Everything you need to know about Cisco

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Cisco is best known as a network hardware developer of telecommunications equipment that supports the internet as we know it today, with platforms such as WebEx and Jabber.

The company is also a significant player in the expanding IoT space, with its founders developing the LAN (Local Area Network) concept, which now forms the bedrock of business communications.

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Quick facts about Cisco
Founded1984Row 0 - Cell 2
Current CEOChuck RobbinsRow 1 - Cell 2
HQSan Jose, CaliforniaRow 2 - Cell 2
Annual revenue$58 billion (2023)Row 3 - Cell 2

Cisco's company history

The company was created almost by accident in December 1984 by two Stanford University computer scientists, Sandy Lerner and Leonard Bosack. The founders, who were married at the time, wanted a way to communicate electronically as they were based in different areas of the campus.

Both were involved with the university's computing facilities. Bosack realized that the existing router technology developed in the 1970s by other Stanford students could be used to connect their offices together. Lerner and Bosack were instrumental in developing what we know today as Local Area Networks (LANs). The couple saw the commercial possibilities for other businesses, and ultimately founded Cisco Systems Inc, taking its name from their base in San Francisco.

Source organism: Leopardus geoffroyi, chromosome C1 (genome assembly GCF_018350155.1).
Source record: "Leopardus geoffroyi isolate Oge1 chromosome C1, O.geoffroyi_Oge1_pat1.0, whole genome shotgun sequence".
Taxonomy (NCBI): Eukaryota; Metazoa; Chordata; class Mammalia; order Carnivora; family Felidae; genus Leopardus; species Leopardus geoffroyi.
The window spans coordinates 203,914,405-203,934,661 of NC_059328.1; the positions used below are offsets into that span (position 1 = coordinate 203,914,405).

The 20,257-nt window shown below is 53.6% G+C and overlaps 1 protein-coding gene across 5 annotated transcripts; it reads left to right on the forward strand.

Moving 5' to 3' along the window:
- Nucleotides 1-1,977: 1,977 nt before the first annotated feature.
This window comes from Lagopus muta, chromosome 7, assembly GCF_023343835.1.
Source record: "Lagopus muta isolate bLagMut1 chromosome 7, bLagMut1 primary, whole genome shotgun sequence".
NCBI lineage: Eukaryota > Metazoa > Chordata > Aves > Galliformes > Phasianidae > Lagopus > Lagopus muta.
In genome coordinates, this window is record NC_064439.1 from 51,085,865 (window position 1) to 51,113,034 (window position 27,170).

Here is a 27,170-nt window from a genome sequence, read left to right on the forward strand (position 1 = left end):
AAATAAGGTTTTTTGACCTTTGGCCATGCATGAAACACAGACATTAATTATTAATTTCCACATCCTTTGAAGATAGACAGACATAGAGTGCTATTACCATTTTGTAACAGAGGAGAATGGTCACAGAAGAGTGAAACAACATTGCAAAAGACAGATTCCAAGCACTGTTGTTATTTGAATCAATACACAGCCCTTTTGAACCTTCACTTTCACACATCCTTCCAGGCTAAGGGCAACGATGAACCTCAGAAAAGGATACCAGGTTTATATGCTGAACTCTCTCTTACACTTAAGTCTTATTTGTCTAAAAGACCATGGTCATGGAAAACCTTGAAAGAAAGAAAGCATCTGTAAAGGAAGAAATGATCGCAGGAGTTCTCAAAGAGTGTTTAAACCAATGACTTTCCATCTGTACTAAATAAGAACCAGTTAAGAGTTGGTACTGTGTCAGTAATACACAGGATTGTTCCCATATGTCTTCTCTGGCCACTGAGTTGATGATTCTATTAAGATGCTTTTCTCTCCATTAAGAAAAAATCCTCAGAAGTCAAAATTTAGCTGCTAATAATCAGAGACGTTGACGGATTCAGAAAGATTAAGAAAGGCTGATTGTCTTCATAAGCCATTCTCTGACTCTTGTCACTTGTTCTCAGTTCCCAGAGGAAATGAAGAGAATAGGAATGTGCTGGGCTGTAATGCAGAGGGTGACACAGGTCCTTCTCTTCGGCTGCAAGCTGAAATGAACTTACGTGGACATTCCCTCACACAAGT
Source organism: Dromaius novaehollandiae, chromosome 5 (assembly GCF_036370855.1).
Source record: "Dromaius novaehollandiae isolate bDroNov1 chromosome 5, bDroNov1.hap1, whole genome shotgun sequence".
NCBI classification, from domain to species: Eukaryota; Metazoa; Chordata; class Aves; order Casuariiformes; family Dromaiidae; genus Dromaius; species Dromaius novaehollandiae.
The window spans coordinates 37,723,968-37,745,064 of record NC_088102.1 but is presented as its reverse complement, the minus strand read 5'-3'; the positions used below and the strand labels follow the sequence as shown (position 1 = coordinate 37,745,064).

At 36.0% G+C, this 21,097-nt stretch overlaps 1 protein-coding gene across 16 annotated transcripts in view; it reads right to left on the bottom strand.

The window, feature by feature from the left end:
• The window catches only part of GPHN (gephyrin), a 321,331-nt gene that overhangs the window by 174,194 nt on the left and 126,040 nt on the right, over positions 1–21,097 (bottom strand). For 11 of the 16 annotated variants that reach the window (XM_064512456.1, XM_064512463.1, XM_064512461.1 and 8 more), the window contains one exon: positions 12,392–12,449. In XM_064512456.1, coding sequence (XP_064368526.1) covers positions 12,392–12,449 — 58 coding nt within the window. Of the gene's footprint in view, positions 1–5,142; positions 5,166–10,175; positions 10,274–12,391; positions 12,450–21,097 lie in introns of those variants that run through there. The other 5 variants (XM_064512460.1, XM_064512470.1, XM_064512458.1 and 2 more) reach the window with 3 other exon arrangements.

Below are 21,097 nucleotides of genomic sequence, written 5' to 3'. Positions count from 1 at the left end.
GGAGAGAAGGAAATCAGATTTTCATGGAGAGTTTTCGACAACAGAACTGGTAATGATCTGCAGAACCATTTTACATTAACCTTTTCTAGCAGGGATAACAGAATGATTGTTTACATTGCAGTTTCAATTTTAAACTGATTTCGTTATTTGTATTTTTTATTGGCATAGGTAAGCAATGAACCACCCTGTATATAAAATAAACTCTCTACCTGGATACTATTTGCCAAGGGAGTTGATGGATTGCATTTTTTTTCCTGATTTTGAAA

Cisco enters the market

1985 saw the sale of Cisco's first product, consisting of a router that could support multiple networks, to Digital Equipment Corporation. After an injection of venture capital, the company went public in 1990 under the tenure of John Morgridge, who became CEO in 1988.

Across the 1990s, Cisco embraced IP (Internet Protocol). The acquisition of companies like Crescendo Communications and Kalpana further strengthened Cisco's portfolio, allowing the company to offer a comprehensive range of networking solutions.

During this period, Cisco introduced the Cisco 7000 series router, a powerful and modular platform that became a cornerstone for large-scale networking deployments. The Cisco 2500 series router also became very popular as it allowed all businesses, no matter their size, to access the burgeoning internet.

In the 1990s, Cisco also developed the Catalyst series of switches and acquired StrataCom, which strengthened Cisco's expertise in wide-area networking. In 1995, John T. Chambers took over as CEO.

Cisco Systems rebrand to Cisco

In the 2000s, Cisco Systems rebranded to become just Cisco and ushered in a new strategy to begin selling their lower-end products to consumers in the Linksys range. The ageing Crescendo architecture was also replaced with the ASR 9000 range of products designed to take advantage of Ethernet, encompassing IOS-XR and hardware based on the EZChip.

2012 saw the sale of Linksys to Belkin International, seeing a shift back to business-focused product development and sales. This period also saw the company restructure with significant job losses.